The implicit message from leadership was it was time to move on to a different subject -- and that the Republican House conference had some growing up to do.
The room was somber, according to members.
But not everyone was unhappy with the outcome.
Racing out of the conference meeting to catch his plane, Rep. Mo Brooks, a member of the defiant House Freedom Caucus
-- the group that had argued at every turn that the House bill didn't go far enough -- was pleased with the power his caucus had exhibited. If people had doubted the Freedom Caucus would remain an influential force under President Donald Trump, there was no questioning now their ability to exercise immense influence over not only their leadership's agenda but their new president's as well.
"I would hope that the Freedom Caucus would get credit," Brooks said. "What happened today was a very good thing for our country."
Now,the question is, after their major show of strength, what will become of the House's most conservative and now despised contingent?
Before the bill was pulled, one GOP leadership aide warned: "I've never seen it as bad as this is now. People are very angry and now you have a White House and president who are also very angry."
"If they actually took this down, they might feel like they flexed their muscles, but I feel like they've ostracized themselves like they haven't ever done before," the aide said. "I think this could be a breaking point for the membership of the Freedom Caucus."
The group's a familiar foe for leadership -- a cast of characters that has been front and center in showdowns over government spending bills and the ousting of House Speaker John Boehner
. If the House Freedom Caucus had been a thorn in the side of leaders under President Barack Obama, they proved Friday that they wouldn't yield just because they finally have a Republican president.
From the beginning, members of the House Freedom Caucus had been among the most outspoken voices against House leadership's bill. The group met repeatedly throughout the process, emerging from countless late-night meetings in the Rayburn office building to declare they had the votes to kill House leaders' bill. Three members of their group -- Reps. Dave Brat, Mark Sanford and Gary Palmer -- had tried to stop it from advancing out of the House Budget Committee,
where it narrowly passed 19 to 17.
On Friday, Rep. Justin Amash, a Republican from Michigan, argued the House Freedom Caucus had done nothing more than exercise its authority to improve the legislation -- despite dire warnings from the White House and leaders that voting against the bill could hurt the President's agenda and threaten the party's political future.
"It's in dictatorships where someone just comes up with a product and that's it. That's the final product. In our system, our constitutional republic, we try something. It might fail, then we try again," he said.
The chairman of the group, Rep. Mark Meadows, issued a statement declaring he still wanted to work with Trump on health care.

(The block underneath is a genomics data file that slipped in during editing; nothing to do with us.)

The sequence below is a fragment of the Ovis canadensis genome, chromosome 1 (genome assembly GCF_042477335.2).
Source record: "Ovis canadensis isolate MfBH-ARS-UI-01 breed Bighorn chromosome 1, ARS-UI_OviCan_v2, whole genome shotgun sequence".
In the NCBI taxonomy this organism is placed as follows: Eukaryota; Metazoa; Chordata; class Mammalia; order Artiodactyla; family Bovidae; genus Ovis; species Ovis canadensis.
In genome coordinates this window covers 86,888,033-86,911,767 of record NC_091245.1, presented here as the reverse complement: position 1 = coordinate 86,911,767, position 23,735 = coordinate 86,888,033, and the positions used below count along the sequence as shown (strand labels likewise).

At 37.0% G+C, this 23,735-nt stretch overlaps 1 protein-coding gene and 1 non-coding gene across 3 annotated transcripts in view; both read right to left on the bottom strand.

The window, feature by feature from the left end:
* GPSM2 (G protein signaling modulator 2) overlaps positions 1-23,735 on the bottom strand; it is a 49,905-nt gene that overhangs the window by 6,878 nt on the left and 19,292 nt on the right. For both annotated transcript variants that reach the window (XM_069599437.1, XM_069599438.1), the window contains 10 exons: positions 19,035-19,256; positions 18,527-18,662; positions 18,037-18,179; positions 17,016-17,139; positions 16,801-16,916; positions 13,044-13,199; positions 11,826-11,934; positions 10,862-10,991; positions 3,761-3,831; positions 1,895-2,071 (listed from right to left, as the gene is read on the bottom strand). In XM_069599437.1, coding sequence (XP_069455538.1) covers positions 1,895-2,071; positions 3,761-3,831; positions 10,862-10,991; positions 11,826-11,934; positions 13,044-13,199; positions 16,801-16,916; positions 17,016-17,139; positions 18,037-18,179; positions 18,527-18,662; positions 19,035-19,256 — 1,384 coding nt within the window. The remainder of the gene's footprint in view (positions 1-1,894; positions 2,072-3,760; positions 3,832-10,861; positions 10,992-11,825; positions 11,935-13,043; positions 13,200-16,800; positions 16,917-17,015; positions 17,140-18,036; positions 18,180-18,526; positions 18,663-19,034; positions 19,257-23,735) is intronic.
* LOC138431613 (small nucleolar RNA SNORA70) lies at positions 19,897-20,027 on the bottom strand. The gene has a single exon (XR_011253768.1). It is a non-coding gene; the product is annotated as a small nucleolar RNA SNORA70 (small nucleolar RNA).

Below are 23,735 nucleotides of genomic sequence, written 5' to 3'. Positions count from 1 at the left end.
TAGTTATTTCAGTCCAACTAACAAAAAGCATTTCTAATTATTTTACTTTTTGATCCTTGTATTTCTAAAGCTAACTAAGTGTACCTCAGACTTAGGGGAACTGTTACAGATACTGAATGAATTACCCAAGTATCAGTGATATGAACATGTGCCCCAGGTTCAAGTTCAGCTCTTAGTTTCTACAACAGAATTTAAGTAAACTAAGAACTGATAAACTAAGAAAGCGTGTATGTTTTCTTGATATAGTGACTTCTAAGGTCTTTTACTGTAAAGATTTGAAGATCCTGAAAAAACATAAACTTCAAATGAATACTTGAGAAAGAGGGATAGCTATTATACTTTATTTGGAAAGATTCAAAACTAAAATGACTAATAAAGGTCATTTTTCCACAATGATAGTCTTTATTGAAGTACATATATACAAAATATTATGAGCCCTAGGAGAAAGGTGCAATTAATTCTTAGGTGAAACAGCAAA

"I promised the people of North Carolina's 11th District that I would fight for a full repeal of the Affordable Care Act and a replacement with a market-driven approach that brings down costs and provides more choices for the American people," Meadows said in the statement. "I remain wholeheartedly committed to following through on this promise. I know President Trump is committed to repealing Obamacare and replacing it with a system that works for American families, and I look forward to working with him do just that."
In the end, Republican leaders didn't have the votes they needed to repeal and replace Obamacare -- a position that members of both their conservative and moderate flanks had put them in. But the Freedom Caucus will no doubt take a large share of the blame in future retellings of the saga for having negotiated a side deal with the White House in the eleventh hour and then failing to get enough of their members to "yes."
House leadership had tried to declare early on that the House's American Health Care Act wasn't open for major, sweeping changes, a position that was later undermined by Trump's signal to the caucus that he was open to large fixes.
In the end, however, despite the White House trying to give members what they thought they wanted -- a repeal of 10 Essential Health Benefits
insurers are required to cover under the Affordable Care Act -- the House Freedom Caucus still wanted more regulations repealed, which they argued would drive down costs. Members advocated to repeal Article 1, rules that dictated insurers had to allow adult children to stay on their parents' insurance until age 26 and cover people with pre-existing conditions.
"It's fairly amazing that even after meeting with President Trump, they are holding out for removing health care from people with pre-existing conditions, something they know could never pass and goes against everything president Trump promised during the campaign," one GOP aide familiar with the whip operation told CNN Thursday as it was growing increasingly clear that the Freedom Caucus wasn't budging enough to make up the difference.
There was some movement toward passage: Rep. Joe Barton, a Republican from Texas, had given his blessing to get behind the bill Thursday, but it still wasn't enough.
Throughout the process, Meadows declared that progress was being made and he "desperately" wanted to get to "yes." In the end, however, there weren't enough Freedom Caucus members on board.
When asked how the White House viewed the Freedom Caucus after the group had seemed to be move the goalpost, a member familiar with the whip operation, said: "As I told a freshman member when he complained to me that Meadows stabbed him in the back last year, 'I'm sorry you had to experience what has already happened to the rest of us.'"